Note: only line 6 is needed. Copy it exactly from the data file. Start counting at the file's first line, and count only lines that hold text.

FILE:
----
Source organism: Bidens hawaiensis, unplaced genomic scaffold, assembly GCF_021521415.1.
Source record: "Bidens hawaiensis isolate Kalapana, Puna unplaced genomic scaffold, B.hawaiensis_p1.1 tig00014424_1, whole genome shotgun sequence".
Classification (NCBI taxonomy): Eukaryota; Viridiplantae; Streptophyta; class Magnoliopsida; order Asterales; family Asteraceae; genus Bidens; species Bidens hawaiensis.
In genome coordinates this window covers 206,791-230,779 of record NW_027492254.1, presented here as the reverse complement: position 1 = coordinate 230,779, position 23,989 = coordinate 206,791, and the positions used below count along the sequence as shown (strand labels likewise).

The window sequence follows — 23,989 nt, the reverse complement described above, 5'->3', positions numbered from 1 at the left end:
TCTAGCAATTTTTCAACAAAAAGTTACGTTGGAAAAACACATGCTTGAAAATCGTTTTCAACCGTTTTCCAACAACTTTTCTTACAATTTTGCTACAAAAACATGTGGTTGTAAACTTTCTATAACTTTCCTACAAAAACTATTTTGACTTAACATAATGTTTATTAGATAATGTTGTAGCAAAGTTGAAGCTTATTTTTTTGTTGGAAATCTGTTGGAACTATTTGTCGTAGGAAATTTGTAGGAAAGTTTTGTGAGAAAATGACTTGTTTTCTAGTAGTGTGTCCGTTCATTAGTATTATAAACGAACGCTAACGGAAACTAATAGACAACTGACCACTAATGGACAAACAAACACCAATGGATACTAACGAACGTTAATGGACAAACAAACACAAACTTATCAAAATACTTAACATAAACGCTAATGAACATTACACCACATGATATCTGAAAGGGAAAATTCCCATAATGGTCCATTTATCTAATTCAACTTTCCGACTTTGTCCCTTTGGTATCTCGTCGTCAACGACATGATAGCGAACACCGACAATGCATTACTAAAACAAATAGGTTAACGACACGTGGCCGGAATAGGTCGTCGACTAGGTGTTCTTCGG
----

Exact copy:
TCTAGCAATTTTTCAACAAAAAGTTACGTTGGAAAAACACATGCTTGAAAATCGTTTTCAACCGTTTTCCAACAACTTTTCTTACAATTTTGCTACAAAAACATGTGGTTGTAAACTTTCTATAACTTTCCTACAAAAACTATTTTGACTTAACATAATGTTTATTAGATAATGTTGTAGCAAAGTTGAAGCTTATTTTTTTGTTGGAAATCTGTTGGAACTATTTGTCGTAGGAAATTTGTAGGAAAGTTTTGTGAGAAAATGACTTGTTTTCTAGTAGTGTGTCCGTTCATTAGTATTATAAACGAACGCTAACGGAAACTAATAGACAACTGACCACTAATGGACAAACAAACACCAATGGATACTAACGAACGTTAATGGACAAACAAACACAAACTTATCAAAATACTTAACATAAACGCTAATGAACATTACACCACATGATATCTGAAAGGGAAAATTCCCATAATGGTCCATTTATCTAATTCAACTTTCCGACTTTGTCCCTTTGGTATCTCGTCGTCAACGACATGATAGCGAACACCGACAATGCATTACTAAAACAAATAGGTTAACGACACGTGGCCGGAATAGGTCGTCGACTAGGTGTTCTTCGG